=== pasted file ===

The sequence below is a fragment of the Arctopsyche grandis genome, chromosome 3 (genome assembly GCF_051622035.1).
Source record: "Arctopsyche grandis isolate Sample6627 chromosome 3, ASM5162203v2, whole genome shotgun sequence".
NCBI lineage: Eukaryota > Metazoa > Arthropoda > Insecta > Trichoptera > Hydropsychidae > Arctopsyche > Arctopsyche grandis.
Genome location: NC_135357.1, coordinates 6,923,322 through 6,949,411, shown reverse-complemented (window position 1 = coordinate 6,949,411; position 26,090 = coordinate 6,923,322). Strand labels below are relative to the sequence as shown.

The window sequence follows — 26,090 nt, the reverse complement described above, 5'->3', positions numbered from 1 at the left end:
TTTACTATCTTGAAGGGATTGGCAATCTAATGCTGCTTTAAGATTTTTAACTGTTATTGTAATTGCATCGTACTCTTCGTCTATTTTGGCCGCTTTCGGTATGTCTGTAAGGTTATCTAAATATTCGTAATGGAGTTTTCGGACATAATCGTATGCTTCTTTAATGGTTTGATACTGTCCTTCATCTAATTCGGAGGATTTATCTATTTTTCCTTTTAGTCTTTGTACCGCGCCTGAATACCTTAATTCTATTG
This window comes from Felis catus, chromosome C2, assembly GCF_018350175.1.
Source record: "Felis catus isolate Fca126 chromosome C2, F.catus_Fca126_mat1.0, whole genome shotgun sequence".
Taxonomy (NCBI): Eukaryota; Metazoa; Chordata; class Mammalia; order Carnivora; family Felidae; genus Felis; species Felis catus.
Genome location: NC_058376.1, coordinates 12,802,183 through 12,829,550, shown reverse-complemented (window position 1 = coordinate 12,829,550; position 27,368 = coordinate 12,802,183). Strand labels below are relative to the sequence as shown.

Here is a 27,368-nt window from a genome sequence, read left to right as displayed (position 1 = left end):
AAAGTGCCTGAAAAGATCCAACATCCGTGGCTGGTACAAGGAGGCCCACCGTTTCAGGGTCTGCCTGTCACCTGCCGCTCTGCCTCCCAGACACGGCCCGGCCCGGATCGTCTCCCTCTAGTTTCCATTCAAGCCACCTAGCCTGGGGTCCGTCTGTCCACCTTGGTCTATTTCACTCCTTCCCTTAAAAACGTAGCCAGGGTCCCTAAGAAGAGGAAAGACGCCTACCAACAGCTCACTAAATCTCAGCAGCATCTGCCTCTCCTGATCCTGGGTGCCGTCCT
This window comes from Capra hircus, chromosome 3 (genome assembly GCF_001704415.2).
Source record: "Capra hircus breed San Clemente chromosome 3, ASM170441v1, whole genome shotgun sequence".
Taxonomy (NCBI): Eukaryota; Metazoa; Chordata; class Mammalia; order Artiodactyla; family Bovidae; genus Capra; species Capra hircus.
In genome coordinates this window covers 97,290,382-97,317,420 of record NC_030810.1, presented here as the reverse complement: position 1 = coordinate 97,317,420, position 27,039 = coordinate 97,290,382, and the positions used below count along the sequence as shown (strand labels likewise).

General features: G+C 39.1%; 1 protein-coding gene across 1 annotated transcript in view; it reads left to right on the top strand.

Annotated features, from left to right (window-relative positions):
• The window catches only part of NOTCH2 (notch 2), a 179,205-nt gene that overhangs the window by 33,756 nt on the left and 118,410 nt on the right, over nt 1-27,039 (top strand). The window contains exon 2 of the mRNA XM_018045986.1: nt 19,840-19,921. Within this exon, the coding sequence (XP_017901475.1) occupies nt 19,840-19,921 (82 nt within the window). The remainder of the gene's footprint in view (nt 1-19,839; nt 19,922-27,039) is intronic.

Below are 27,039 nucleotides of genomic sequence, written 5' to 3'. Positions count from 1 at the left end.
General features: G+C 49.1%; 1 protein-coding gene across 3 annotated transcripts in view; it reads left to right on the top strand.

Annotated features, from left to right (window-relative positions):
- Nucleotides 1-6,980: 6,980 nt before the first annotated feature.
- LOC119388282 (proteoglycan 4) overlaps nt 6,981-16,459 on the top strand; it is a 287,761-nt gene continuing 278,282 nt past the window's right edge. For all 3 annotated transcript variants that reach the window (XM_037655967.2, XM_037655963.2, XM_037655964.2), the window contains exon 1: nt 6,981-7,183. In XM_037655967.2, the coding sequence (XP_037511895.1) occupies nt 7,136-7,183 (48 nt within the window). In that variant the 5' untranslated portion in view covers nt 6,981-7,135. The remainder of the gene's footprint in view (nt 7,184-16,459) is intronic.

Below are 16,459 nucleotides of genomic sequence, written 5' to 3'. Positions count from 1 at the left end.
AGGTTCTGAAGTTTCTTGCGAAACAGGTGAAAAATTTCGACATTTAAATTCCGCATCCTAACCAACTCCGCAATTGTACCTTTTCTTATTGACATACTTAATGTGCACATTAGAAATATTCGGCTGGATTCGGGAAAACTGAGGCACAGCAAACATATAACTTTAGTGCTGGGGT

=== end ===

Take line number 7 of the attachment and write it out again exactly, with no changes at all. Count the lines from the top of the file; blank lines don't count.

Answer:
This window comes from Felis catus, chromosome C2, assembly GCF_018350175.1.